Thursday, October 12, 2017
We Need More Boys in Dresses
I'm not much of a dress wearer, so it took a bit of effort for me to dawn a dress today to support my son who wanted to wear his dress.
Yep, you heard that right, my son. He likes to blur the lines between masculine and feminine, as he is interested. Which means, some days he likes to wear a dress, some days it's princess shoes and his Flash t-shirt, and other days it's sweatpants and a tank top. He has a stuffed puppy that will sometimes wear a dress, and a supply of horses for his barn and Hotwheels for his track. His favorite tv shows include Doc McStuffins, The Magic School Bus, My Little Pony, Animal Mechanicals, and Rescue Bots. He loves Elsa and Gizelle, but he also loves Batman and The Flash.
He occupies that middle space between what our culture deems masculine and feminine, and he is happy there. I hope he will continue to be happy there.
It's interesting; when I was a little girl, I preferred sweatpants and baggy t-shirts. I would often sneak my brothers clothes to wear, and my favorite dress-up character was Han Solo (for which I needed my brother's suit vest....). My dad even bought me a genuine Han Solo Blaster. I hung out with boys mostly, I didn't have many girl friends. And I had a group of boy followers for many years, kind of like the little rascals. We did everything from collecting bugs, to smashing rocks, to exploring the wilderness. We even made bouncy balls out of volcanic ash and fresh tar (don't ask...) But no one ever thought it was unusual for me to wear boys clothing and be a rambunctious outdoor kid.
Now, I was expected to wear dresses and frilly socks for family gatherings and church meetings. And if I sat with my legs open, I was chastised for not being ladylike. My mother abhorred my burping, telling me I sounded like a drunken sailor. And I would get annoyed when my guy friends suggested I be the girl (like when we played Balto, they said I should be Jenna). But overall, my occupation of the gender middle space was not concerning to anyone. No one thought I was abnormal for being a "tomboy".
So why is it that we don't afford boys the same opportunity? There is a line in Orange is the New Black that struck me: "Why would he choose that? It's like winning the lottery and giving it back", says the assistant warden of the character Sophia, a transgender woman. Now, I can relate a little bit. Women are still second class citizens; we don't enjoy the power and privilege that men do. So when we hear of a man essentially giving up his power in that way, we are disturbed. But thinking of it in that way only empowers the oppressors. Women are not second class citizens, we are not the inferior or weaker sex. When a woman behaves in a masculine way, she presents with power. But when a man behaves in a feminine way, he presents weakness. Why is that? Why do we still equate femininity with weakness?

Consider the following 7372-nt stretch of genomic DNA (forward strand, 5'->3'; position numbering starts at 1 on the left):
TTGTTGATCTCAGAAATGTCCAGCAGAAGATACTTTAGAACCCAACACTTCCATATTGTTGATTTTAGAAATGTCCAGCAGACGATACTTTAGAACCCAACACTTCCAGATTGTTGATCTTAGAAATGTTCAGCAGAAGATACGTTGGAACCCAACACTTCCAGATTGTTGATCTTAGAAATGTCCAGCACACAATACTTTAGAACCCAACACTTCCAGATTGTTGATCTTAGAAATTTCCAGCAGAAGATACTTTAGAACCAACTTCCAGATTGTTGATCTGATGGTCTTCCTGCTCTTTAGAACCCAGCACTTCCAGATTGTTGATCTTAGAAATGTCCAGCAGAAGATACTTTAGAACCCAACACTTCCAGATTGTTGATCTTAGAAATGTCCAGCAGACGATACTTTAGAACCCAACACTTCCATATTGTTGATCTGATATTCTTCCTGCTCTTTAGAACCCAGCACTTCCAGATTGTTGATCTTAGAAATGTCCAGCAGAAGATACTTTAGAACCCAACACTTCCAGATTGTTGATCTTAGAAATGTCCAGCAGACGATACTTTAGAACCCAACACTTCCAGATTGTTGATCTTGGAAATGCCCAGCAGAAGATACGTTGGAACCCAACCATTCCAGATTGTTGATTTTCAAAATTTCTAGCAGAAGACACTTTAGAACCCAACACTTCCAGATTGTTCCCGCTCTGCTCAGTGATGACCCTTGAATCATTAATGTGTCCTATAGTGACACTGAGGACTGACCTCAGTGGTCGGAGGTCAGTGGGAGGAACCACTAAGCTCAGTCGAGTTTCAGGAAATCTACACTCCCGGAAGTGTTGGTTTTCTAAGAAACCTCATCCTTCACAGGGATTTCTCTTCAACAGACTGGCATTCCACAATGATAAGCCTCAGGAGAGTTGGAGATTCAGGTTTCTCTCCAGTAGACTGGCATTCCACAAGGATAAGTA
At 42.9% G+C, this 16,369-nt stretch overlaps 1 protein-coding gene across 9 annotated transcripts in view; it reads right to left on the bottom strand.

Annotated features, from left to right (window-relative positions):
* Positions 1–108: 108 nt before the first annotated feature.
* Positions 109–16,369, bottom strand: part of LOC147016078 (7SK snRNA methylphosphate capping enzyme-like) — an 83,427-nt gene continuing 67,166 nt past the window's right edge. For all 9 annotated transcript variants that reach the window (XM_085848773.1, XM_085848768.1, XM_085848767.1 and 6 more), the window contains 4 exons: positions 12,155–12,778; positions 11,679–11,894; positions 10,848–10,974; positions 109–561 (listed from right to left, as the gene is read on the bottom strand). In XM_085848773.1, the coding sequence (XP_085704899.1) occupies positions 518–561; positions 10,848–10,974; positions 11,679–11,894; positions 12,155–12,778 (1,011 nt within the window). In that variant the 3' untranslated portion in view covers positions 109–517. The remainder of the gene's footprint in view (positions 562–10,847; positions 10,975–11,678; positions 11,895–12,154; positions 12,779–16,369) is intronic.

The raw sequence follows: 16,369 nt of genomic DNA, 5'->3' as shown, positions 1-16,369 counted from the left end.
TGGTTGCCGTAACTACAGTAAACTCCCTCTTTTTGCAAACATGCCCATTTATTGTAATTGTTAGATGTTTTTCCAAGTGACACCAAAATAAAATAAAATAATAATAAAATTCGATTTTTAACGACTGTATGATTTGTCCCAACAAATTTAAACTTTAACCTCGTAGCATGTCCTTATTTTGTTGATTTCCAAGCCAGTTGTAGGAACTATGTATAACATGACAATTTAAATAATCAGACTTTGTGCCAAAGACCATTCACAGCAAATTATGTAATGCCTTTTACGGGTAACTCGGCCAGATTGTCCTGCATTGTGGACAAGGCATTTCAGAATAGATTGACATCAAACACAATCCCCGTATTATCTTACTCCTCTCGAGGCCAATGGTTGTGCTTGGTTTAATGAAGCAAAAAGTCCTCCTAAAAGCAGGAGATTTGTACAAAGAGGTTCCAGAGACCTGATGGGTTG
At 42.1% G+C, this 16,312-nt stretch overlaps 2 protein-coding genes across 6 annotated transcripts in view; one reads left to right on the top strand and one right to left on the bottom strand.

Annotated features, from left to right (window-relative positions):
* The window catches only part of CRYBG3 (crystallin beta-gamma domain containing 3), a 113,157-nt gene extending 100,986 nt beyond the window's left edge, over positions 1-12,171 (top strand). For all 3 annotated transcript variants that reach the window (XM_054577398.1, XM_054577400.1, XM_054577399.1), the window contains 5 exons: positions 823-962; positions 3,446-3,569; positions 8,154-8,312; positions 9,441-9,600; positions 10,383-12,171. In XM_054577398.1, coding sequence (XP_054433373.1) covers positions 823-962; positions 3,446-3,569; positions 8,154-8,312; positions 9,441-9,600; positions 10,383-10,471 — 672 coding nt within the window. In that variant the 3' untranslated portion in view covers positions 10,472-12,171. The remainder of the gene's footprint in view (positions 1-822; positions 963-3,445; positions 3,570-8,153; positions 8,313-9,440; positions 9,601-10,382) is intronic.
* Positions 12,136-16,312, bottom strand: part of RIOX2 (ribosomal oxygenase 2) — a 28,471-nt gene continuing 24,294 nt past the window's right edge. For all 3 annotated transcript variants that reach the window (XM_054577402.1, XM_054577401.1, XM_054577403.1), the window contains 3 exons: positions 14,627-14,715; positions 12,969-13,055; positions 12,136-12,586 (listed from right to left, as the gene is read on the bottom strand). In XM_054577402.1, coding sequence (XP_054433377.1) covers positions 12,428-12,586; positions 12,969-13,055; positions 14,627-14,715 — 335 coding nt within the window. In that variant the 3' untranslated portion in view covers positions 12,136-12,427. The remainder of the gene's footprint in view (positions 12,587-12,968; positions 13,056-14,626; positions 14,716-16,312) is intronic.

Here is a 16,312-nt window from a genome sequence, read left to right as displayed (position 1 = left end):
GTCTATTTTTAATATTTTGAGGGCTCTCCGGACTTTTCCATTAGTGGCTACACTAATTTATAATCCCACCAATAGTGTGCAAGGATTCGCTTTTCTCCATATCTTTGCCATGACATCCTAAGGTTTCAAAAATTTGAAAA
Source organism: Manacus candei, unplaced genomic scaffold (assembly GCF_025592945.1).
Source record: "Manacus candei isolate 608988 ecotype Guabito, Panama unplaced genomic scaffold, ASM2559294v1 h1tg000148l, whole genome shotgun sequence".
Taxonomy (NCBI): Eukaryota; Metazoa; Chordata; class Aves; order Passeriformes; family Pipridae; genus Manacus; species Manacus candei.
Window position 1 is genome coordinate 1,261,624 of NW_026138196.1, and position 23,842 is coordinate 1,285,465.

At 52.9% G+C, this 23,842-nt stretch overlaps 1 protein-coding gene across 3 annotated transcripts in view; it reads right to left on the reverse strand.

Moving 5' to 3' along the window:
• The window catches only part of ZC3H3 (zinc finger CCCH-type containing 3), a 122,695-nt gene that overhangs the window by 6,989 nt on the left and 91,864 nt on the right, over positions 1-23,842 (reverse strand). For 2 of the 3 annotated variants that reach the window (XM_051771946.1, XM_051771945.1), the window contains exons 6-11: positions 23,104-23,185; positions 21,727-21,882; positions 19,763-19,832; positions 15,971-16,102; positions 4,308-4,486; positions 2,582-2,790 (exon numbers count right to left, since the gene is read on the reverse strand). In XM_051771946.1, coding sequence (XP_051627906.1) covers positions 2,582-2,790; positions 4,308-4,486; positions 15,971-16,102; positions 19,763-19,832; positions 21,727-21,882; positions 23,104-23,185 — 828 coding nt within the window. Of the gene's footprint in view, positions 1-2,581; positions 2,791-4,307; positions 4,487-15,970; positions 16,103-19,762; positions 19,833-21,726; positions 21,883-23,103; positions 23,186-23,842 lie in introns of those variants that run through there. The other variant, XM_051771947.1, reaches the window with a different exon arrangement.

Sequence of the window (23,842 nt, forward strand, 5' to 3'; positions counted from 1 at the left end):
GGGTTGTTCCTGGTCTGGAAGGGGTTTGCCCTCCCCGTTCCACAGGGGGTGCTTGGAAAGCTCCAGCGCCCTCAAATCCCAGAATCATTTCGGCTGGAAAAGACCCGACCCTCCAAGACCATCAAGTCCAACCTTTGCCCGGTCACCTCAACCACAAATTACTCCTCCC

Gender norms and conditioning are socially constructed and responsive. This explains why there are many variations of what is considered masculine and feminine, and just how big of a chasm separates the two. In western culture, there is a significant and very obvious divide between what is considered masculine and feminine, and while it is becoming more acceptable for women to transgress the boundaries of feminine, men are still not afforded that opportunity. It is still strange to see a boy wanting to wear a dress. It is still strange if he wants to play with a doll or have his nails painted. But there is absolutely nothing objectively feminine about color on the nails, or pants versus a skirt. Before 1940 is was perfectly acceptable for boys to wear pink and have a frilly trim around their cuffs. In Victorian times, boys and girls were dressed in similar styles and both wore long hair. High heels were a statement of fashion and status for gentlemen at one point. But as western culture became more fearful of homosexuality, norms for boys changed, and intimate interactions with females and femininity were feared causes of becoming gay. Which anyone with an ounce of biological sense knows is not the case. A boy who interacts closely with his mother or his dolls will not "turn" gay. And if he is gay, there is nothing wrong or unnatural about that either. I like how one researcher put it: its like left-handedness, uncommon but NOT unnatural.
So why do we need more boys in dresses? Because we need to break down the social barriers that separate men and women. And we need to liberate men from the confines of toxic masculinity that force them to conform to an ideal that they can never achieve. Men have the same emotions as women, its high time we let them show it. Clothing should never be about gender conformity, but rather self-expression. And we shouldn't teach children that dresses are "girly" or "for girls". Dresses are items of clothing that can be worn by anyone who enjoys that airy and loose feeling, or who want to show legs, or be cooler, or who feel good in a dress. Just as pants are no longer reserved for just men, dresses should not be reserved for just women. And the more men and boys wear dresses, with such an obvious statement of non-gender conformity, other less obvious facets are sure to follow. The more boys cuddle with baby dolls and play house, the more natural nurturing and interpersonal relationships will be to men. The more boys take on traditionally female roles and activities, the more empathetic and understanding they will be of what it means to be feminine, and the more they will realize that those labels are subjective associations we humans make.
We need more boys in dresses the same way we needed girls to wear pants. We need to dismantle the gender scripts that govern our daily existence and just be people. And that is why my son is a hero.